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Suppose we have two events, $A$ and $B$. I want to find out if $A$ and $B^c$ are which one of mutually exclusive or independent. I have figured out that they are not mutually exclusive.. does that mean they are definitely independent? If so, how would I justify this?

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  • $\begingroup$ Isn't this a duplicate of this? $\endgroup$ – Richard Hardy Oct 21 '15 at 8:49
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No. You can have dependent events that are not mutually exclusive.

Consider the events:

$A$: The radio traffic report says that traffic is "heavy".

$B$: I am late for work
$B^c$: I am not late for work

Neither $B$ nor $B^c$ are independent of $A$ (since I am more likely to be late when the radio says traffic is heavy than otherwise), but neither is mutually exclusive of it since I would generally still be there in sufficient time, but will not always be there on time irrespective of $A$ happening.

[To be independent, two events with non-zero probability cannot be mutually exclusive, but the converse doesn't hold.]

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Suppose for your two events $A$ and $B$, $P(A)\ne 0$ and $P(B)\ne 0$.

Now suppose $A$ and $B$ are mutually exclusive

which means $A\cap B =\varnothing$ then $P(A\cap B)=0 \tag{1}$

If $A$ and $B$ are independent then

$P(A\cap B)=P(A)P(B)\ne0 \tag{2}$

since neither $P(A)$ nor $P(B)$ are $0$.

You can see $(1)$ and $(2)$ are contradictory.

So you can see if $A$ and $B$ are mutually exclusive then, under the additional condition that $P(A)$ and $P(B)$ are both non-zero, they are in fact dependent i.e $P(A\cap B)\ne P(A)P(B)$.

One example is a disease and its vaccine.

Suppose you have a 100% effective vaccine such that you cannot contract the disease if you were vaccinated. Then being vaccinated and contracting the disease are mutually exclusive and they are dependent.

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  • 2
    $\begingroup$ You don't need empty events, just events of probability zero, such as $A= \{X=2\}$ where $X$ is a continuous random variable. Then, regardless of the choice of nonempty event $B$, $P(A)$ and $P(A\cap B)$ both have probability zero, and $P(A\cap B)=P(A)P(B)$ holds (both sides equaling $0$). Thus, an event of probabilty $0$ is independent of all events $B$. Heck, it is even independent of itself!! $\endgroup$ – Dilip Sarwate Oct 20 '15 at 21:17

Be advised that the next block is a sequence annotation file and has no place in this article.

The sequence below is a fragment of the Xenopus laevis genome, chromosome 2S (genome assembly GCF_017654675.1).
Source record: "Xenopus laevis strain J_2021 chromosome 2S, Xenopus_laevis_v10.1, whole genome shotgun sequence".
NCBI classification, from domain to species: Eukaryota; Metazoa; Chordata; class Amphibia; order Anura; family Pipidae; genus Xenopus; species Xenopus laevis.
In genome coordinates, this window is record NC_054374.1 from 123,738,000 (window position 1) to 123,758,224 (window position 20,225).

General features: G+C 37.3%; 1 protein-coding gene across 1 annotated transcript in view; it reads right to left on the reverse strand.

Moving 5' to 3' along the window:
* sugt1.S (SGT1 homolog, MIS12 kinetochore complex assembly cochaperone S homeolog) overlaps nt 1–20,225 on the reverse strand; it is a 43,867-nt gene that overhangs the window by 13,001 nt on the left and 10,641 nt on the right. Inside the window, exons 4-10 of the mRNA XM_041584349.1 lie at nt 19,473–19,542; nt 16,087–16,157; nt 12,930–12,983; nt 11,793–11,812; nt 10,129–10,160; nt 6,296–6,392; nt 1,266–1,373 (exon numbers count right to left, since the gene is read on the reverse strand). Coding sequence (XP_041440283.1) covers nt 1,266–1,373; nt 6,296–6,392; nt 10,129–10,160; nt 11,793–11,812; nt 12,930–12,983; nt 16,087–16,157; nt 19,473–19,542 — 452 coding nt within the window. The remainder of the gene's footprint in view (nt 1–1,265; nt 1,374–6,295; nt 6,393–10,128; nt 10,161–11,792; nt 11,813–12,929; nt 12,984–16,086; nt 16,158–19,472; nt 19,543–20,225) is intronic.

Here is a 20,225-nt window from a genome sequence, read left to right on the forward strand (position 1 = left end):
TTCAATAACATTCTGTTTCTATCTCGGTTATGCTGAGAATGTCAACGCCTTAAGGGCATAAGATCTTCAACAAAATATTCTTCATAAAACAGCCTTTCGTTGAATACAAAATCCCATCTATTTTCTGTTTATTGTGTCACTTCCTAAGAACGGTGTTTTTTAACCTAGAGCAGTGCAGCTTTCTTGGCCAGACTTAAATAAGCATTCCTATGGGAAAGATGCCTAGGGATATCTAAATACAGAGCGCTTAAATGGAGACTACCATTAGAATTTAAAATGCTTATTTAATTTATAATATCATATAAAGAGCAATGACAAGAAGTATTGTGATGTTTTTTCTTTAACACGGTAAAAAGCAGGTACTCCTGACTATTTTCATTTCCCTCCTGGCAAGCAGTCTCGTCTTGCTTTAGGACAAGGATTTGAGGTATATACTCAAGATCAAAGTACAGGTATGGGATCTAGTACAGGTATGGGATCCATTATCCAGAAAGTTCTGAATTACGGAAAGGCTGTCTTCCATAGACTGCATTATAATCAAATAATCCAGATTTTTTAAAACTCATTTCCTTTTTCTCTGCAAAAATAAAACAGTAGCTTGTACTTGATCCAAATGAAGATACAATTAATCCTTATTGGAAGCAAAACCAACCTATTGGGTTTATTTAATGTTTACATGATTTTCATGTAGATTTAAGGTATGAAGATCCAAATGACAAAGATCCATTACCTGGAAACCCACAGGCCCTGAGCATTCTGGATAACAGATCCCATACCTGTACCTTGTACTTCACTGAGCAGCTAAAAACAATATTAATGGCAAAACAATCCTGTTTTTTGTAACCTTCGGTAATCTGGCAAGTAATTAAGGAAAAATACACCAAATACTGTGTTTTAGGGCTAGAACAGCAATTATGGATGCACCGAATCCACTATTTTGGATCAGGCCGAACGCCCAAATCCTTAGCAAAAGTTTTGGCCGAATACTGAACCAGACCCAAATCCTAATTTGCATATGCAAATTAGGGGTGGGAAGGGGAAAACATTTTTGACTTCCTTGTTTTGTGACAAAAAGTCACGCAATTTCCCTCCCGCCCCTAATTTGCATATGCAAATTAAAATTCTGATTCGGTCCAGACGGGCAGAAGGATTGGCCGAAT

• $\begingroup$ Thank you very much. and your last sentence make me laugh and it is true. $\endgroup$ – Deep North Oct 20 '15 at 21:34
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    $\begingroup$ Consider further that if $A$ is an event of probability $0$, then it is independent of $A^c$ too!! An intuitive notion of independence is that if $A$ and $B$ are independent events, then knowing that $A$ has occurred should not tell you anything that you didn't already know about the occurrence or non-occurrence of $B$. But, knowing that $A$ has occurred does tell me that $A^c$ has not occurred! Oh well, fortunately, this occurs so infrequently that I can dismiss it as a nightmare and continue to sleep well through the night. $\endgroup$ – Dilip Sarwate Oct 21 '15 at 14:55
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  1. Event that can't occur simultaneously are mutually exclusive. Eg. If you toss a coin you will get head or tail, so event of getting head and event of getting tail are mutually exclusive.
  2. If events are independent outcome of one does not affect other event.Eg. 2 different events of tossing two coins are independent as outcome of one does not affect other.

So mutual dependence is prerequisite for mutual exclusivity therefore mutually exclusive events can't be independent.

PS. These are layman definitions might not be mathematically correct.

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